In the described embodiments, the launch of the virtual machine is initiated by a human administrator at the console of enterprise agent 42. However, because the launch process does not use a weak password that cannot safely be stored on the system, human intervention is not necessary. The launch of the virtual machine may be initiated at a scheduled time, or in response to external events (such as a need to shut down a previous or parallel instance of the virtual machine 50).
 If it is desired to maintain data in encrypted form while virtual machine 50 is running, over and above the disk-level encryption of blocks of disk image 52 that are not currently loaded into memory, that may be done in manners known in the art, including, without limitation, encryption at virtual machine 50 using either a locally held data encryption key (which is encrypted by the disk wrapping key when not in use) or a data encryption key obtained from key manager 44 or from another source, or remote encryption using key manager 44 or another resource as a data encryption appliance. Data encryption appliances such as the SafeNet DataSecure product line can be used to enhance the security of the key management system, especially where there is a small amount of highly sensitive data, so that a level of security qualitatively stronger than the disk wrapping encryption is justified. Where actual data encryption is done in a data encryption appliance, the data encryption keys are never exposed in the memory of virtual machine 50 and, with proper management, the actual data are exposed in unencrypted form for only the minimum amount of time necessary to process the data. Consequently, gathering a significant amount of unencrypted data would require continual monitoring of the virtual machine over significant periods, which should be comparatively easy to detect in a security audit of the cloud infrastructure.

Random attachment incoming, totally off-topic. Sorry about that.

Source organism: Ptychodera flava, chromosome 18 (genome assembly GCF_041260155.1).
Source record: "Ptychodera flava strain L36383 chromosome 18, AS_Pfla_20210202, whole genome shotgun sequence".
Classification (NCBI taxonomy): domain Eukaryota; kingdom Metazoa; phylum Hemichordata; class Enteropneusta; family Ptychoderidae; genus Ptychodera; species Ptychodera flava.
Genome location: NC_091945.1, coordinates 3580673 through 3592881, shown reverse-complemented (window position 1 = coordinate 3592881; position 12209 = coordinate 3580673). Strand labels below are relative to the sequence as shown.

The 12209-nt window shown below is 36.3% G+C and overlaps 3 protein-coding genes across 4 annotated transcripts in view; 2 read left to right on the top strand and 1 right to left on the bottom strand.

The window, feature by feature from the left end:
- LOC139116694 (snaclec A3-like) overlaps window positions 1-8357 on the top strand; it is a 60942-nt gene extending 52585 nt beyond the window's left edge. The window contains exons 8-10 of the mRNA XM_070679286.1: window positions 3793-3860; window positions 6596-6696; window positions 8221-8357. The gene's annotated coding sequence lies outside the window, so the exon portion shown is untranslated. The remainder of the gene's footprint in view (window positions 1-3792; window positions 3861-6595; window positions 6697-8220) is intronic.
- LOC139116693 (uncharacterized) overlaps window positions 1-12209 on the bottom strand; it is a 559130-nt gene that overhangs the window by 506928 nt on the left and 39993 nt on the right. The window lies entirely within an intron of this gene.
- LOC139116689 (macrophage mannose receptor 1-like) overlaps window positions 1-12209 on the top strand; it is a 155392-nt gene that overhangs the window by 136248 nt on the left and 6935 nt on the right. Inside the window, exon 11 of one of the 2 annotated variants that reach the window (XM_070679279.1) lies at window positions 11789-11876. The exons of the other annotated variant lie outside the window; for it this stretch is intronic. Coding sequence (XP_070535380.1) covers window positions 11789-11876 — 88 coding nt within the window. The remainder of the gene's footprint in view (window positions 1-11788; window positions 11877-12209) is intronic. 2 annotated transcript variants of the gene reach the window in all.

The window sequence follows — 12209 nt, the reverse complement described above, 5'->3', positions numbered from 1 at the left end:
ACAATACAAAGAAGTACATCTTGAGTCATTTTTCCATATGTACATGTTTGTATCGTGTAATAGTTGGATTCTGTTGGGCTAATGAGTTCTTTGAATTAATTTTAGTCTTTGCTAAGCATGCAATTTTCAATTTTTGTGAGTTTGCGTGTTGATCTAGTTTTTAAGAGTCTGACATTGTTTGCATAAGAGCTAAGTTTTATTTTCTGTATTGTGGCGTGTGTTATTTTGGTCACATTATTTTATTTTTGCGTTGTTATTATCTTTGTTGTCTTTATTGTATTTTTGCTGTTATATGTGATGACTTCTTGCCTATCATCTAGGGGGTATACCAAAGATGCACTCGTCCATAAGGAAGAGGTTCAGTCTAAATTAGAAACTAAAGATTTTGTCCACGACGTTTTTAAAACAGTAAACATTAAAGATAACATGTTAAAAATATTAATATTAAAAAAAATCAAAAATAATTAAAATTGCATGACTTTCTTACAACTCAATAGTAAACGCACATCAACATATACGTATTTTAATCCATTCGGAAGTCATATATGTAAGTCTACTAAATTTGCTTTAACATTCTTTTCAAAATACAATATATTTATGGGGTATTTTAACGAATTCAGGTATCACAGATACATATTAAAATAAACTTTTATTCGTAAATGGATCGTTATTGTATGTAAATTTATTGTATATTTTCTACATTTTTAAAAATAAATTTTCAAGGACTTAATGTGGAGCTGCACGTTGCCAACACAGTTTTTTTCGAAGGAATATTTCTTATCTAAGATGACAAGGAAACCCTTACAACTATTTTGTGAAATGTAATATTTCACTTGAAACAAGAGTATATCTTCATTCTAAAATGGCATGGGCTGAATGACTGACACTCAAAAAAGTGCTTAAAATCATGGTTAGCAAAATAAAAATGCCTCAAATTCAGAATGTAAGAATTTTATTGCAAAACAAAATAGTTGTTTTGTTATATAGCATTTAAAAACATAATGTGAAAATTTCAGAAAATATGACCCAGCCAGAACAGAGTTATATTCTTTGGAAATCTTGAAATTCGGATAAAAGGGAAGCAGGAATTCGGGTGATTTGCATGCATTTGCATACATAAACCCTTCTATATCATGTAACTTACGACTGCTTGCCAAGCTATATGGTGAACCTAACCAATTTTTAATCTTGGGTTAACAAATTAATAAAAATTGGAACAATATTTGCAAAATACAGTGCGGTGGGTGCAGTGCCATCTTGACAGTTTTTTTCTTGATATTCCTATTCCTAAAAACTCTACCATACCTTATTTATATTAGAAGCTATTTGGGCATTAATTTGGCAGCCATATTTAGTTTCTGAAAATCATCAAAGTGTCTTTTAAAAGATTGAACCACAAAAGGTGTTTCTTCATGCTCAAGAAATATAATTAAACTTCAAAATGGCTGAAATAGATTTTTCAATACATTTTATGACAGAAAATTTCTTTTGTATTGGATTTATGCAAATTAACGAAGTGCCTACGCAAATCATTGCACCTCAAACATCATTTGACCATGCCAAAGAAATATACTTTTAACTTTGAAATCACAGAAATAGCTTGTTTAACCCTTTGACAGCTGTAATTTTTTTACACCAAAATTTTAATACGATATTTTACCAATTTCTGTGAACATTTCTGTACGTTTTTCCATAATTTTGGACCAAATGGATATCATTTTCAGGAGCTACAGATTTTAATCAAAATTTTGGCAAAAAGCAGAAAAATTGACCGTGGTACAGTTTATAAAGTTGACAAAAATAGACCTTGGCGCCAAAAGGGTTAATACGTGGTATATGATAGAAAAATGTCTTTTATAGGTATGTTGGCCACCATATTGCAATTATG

In a further alternative, hardware security modules such as the above-mentioned SafeNet Luna SA or SafeNet DataSecure appliances could be hosted in the cloud 22. Provided any issues of trust regarding sharing of the hardware security module, or third-party control of the hardware security module, are adequately controlled, that could offer a significant improvement in efficiency.
 Accordingly, reference should be made to the appended claims, rather than to the foregoing specification, as indicating the scope of the invention.
Patent applications by Chris Dunn, Manotick CA
Patent applications by SafeNet, Inc.
Patent applications in class Central trusted authority provides computer authentication
Patent applications in all subclasses Central trusted authority provides computer authentication